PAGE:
Share on Google+Share on RedditShare on StumbleUponTweet about this on TwitterShare on LinkedInShare on FacebookPin on PinterestDigg thisShare on TumblrBuffer this pageEmail this to someone

Tags: , , ,


About the Author

Tina Casey specializes in military and corporate sustainability, advanced technology, emerging materials, biofuels, and water and wastewater issues. Tina’s articles are reposted frequently on Reuters, Scientific American, and many other sites. Views expressed are her own. Follow her on Twitter @TinaMCasey and Google+.



  • Steven Franchuk

    “Progress, but a panel 15 cm on a side is some way from real window sizes. I suppose you could assemble them into Georgian-style windows.”

    Most colar cellls have an output voltage of 0.5V this value depends on the semiconductor used. I don’t know what voltage this material generatres but I’ll be generous and assum 1 volt. A 200watt glass window with 1 volt output would have a current output of 200amps. 200amps would require very thick wires. the converter that converts DC ato AC would also grow in size because it would also need thick wires on the insdie. furthermore no converter on the market today will work at 1volt. Also high current low voltage systems generally suffer from high high losses in the wiring.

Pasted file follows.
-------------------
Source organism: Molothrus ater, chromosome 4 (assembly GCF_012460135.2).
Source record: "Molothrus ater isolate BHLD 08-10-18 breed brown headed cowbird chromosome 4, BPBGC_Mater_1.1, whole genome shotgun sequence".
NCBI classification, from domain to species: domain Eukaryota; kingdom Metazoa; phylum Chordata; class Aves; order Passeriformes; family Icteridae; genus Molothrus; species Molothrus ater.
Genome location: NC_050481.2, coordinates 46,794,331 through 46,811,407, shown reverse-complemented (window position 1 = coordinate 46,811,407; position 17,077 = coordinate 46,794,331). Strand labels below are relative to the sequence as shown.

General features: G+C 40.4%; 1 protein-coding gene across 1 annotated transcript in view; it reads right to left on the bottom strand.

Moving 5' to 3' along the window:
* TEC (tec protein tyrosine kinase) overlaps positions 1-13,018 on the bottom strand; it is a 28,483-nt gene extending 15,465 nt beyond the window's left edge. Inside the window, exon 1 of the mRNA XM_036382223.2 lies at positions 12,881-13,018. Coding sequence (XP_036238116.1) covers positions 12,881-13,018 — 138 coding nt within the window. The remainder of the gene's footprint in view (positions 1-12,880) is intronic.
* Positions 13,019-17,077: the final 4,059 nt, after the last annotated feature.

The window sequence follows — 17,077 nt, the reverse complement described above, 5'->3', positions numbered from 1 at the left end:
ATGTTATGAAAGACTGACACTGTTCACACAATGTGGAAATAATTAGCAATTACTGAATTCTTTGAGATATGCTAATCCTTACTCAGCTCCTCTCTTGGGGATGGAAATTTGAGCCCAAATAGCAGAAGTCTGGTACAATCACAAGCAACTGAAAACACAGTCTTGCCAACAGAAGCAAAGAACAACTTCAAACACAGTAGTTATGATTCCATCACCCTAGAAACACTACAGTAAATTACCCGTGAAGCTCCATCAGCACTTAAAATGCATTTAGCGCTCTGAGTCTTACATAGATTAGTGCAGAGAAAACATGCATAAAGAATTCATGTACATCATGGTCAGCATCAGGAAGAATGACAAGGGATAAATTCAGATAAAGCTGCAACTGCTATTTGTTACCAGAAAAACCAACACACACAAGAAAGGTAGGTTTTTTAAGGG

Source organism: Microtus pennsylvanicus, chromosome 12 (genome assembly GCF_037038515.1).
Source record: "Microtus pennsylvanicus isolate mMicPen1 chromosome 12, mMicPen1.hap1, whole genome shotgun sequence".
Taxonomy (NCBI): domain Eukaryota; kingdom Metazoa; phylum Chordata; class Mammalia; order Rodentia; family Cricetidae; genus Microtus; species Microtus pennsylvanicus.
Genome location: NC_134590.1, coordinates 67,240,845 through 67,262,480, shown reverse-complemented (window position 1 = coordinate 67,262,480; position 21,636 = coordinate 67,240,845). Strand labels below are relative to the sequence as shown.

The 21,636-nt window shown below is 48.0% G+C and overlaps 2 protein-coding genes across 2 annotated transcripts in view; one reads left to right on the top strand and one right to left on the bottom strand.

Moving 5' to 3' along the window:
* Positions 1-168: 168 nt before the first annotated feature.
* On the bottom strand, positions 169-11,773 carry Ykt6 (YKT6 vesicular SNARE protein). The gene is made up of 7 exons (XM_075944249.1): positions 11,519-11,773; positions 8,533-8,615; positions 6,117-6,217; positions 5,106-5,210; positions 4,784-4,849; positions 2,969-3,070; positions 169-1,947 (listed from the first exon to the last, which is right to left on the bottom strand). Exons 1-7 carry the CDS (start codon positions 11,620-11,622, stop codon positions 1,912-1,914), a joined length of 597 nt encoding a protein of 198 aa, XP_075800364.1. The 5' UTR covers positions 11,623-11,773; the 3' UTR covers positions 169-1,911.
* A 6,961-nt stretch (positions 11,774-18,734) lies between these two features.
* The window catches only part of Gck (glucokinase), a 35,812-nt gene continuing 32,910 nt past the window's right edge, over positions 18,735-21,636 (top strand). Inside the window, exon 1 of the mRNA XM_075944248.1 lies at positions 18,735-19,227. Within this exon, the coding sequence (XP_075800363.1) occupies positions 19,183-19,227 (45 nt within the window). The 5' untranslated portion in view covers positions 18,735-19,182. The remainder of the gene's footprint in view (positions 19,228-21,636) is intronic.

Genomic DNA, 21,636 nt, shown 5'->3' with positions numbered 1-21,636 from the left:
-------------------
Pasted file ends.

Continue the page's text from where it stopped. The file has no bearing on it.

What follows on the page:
All commercial solar panels have multiple smalll cells (typically 10 to 15cm isquare in size) wired in together in series to increase the voltage and , decrease the current to something manageable. This company is probably planning on doing the same with there transparent solar material.

  • JamesWimberley

    Progress, but a panel 15 cm on a side is some way from real window sizes. I suppose you could assemble them into Georgian-style windows.

  • Offgridmanpolktn

    The possibility that came to my mind is sunglasses to keep the smartphone charge topped off. Either at the beach or while driving, compensating for the draw of playing music or using GPS.
    If the application of the charging film is inexpensive enough as stated , you would even consider them to be disposable and not be concerned with loss or theft.
    Maybe even incorporating the beamed energy development to keep them wireless.

Back to Top ↑